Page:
A. Plaintiff's Arrest and Criminal Trial

Thereafter, plaintiff alleges that Bunce called for assistance from Porter and Mackin, and that "one or more of the individual defendants applied excessive force in effecting his arrest "by grabbing the plaintiff at his shirt collar, grabbing and/or pulling the plaintiff by his left upper extremity, impeding the plaintiff from ambulating forward, spraying the plaintiff with MACE and/or pepper spray, handcuffing the plaintiff and arresting him." See Complaint ¶ 15. Once plaintiff cooperated, he was issued three United States District Court Violation Notices for: (1) Assaulting, Resisting, or Impeding Certain Officers or Employees in Violation of 18 U.S.C. § 111 ("Assaulting, Resisting or Impeding a Federal Officer"); (2) Disorderly Conduct in Violation of 38 C.F.R. § 1.218 (b)(11); and (3) Operation of Vehicle in Reckless or Unsafe Manner, in Violation of 38 C.F.R. § 1.218 (b)(33) ("Reckless Driving"), see Weiner Decl. ¶ 5; United States District Court Violation Notices (Violation Nos. V526079-081) (copies of which are attached as Ex. B to Weiner Decl.).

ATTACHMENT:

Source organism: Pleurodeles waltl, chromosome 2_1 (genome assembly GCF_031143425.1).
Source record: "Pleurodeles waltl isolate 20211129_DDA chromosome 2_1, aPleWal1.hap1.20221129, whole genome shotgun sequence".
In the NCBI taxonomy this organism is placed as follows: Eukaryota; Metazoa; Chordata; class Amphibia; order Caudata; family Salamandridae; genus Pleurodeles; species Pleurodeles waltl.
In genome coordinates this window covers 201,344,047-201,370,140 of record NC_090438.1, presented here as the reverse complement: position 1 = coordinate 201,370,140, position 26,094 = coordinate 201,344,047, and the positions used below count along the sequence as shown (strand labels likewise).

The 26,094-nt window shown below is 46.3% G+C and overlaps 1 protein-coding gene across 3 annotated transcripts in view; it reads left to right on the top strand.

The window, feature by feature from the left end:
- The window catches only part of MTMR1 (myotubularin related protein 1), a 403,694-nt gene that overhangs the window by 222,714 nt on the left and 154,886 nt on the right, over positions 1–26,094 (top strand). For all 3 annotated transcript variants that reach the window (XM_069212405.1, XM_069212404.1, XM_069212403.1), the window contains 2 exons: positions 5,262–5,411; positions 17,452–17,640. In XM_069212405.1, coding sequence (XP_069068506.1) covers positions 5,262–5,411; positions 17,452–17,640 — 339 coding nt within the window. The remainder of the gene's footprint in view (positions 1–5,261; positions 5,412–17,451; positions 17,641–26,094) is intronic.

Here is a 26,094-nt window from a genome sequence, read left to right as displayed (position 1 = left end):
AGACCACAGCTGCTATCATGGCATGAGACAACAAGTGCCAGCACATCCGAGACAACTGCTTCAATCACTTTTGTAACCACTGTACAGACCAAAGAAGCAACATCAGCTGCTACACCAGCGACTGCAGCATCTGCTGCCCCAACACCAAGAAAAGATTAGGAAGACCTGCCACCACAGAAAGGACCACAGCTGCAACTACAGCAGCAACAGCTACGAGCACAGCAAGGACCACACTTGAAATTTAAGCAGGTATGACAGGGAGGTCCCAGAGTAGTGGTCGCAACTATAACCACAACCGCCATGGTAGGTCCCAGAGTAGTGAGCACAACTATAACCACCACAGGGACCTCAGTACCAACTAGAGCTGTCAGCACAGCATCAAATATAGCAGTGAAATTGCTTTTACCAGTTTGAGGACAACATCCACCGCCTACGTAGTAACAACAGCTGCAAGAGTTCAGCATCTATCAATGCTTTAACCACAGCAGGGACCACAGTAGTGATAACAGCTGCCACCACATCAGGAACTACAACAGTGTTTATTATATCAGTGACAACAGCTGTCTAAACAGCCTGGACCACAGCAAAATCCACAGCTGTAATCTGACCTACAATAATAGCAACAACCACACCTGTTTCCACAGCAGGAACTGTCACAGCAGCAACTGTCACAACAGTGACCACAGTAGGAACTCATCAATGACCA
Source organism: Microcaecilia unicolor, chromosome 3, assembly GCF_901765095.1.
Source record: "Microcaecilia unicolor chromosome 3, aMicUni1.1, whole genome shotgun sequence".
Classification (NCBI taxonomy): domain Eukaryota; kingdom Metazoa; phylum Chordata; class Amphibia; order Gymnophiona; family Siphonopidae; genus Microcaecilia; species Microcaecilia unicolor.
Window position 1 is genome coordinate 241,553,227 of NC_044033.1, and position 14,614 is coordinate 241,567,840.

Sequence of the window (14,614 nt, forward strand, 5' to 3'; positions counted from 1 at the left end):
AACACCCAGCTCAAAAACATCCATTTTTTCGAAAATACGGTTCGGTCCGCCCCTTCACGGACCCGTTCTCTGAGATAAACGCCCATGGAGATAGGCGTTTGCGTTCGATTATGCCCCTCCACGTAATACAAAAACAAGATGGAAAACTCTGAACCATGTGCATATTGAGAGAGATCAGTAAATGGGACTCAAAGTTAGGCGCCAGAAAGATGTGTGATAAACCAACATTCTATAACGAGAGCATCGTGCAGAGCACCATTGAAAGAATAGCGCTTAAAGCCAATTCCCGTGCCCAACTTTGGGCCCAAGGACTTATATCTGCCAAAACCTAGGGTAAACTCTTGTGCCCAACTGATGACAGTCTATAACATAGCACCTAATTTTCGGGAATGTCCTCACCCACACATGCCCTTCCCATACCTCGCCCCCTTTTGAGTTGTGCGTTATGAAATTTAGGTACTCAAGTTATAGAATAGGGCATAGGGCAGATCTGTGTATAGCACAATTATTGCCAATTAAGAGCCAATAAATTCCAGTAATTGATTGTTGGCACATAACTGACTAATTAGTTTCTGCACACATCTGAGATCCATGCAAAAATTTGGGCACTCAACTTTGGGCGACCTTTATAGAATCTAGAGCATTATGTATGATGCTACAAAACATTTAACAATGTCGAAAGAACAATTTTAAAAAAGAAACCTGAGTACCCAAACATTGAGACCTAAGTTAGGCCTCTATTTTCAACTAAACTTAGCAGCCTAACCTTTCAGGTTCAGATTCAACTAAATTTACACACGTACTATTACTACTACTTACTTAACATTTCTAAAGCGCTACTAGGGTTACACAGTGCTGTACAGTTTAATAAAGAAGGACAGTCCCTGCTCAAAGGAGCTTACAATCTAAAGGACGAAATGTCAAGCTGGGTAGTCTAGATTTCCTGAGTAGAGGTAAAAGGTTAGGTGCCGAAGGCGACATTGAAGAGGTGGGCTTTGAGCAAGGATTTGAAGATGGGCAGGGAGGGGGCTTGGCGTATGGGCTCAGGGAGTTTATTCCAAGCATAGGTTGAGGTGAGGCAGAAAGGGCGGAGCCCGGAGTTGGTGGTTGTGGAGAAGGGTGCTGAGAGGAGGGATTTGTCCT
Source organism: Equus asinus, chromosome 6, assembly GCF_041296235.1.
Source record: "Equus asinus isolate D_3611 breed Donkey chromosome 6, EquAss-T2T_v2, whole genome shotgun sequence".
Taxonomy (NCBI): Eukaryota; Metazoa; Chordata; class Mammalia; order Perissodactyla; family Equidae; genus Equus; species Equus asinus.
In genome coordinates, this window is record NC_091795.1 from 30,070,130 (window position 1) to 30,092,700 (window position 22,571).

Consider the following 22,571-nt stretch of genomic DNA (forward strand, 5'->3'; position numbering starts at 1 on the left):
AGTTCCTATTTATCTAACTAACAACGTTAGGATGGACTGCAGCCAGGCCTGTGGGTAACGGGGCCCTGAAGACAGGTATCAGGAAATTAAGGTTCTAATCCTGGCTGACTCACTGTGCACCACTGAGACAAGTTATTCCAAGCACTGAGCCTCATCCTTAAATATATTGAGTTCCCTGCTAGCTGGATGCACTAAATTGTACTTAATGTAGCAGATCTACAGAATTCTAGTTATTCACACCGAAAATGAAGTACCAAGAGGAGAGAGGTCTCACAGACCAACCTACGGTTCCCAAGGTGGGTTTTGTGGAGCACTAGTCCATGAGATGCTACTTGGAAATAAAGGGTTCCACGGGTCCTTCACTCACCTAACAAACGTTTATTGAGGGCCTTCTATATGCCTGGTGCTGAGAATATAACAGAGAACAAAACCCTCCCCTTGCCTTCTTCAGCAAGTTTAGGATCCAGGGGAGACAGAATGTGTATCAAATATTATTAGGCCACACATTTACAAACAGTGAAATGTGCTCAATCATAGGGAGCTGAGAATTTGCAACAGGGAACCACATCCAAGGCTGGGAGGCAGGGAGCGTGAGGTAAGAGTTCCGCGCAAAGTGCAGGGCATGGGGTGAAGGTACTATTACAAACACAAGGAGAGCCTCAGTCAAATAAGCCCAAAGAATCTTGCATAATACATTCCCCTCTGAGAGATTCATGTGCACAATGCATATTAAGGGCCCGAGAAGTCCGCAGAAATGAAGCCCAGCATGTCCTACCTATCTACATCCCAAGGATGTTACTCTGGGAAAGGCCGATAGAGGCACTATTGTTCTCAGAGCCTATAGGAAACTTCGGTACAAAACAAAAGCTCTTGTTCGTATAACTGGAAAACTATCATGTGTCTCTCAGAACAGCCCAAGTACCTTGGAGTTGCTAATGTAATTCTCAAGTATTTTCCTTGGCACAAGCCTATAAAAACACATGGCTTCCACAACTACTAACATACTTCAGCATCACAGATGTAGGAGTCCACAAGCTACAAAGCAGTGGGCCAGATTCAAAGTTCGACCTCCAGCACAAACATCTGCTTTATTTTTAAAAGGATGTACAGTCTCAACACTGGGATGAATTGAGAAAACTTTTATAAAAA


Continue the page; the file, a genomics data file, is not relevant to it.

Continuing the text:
On June 24, 1999, plaintiff was charged in a three-count misdemeanor complaint filed in this Court charging him with: (1) Assaulting, Resisting or Impeding a Federal Officer (Count One); (2) Disorderly Conduct (Count Two); and (3) Reckless Driving (Count Three). See Decision at 1 (Weiner Decl., Ex. C). By an Amended Superceding Complaint filed on July 29, 1999, Counts One and Three were dismissed by operation of law, leaving the single count of disorderly conduct in violation of 38 C.F.R. § 1.218 (a)(5) ("Disorderly Conduct") to be tried. See id. On August 10, 1999, plaintiff was tried in a bench trial before the Honorable Martin R. Goldberg on a single count of Disorderly Conduct. See id. at 2. Plaintiff, Bunce and Mackin testified at trial. See id. at 3, 5, and 7. On September 13, 1999, the Court found plaintiff "Not Guilty" of the Charge of Disorderly Conduct, but also concluded that "[i]t's the Court's belief that the Defendant, Willie Hightower, was late for work and was probably annoyed that he was being stopped and questioned by the police and delayed from work and was probably further annoyed that the police were preventing him from signing in, thereby causing him to be tardy or late for work." See id. at 13.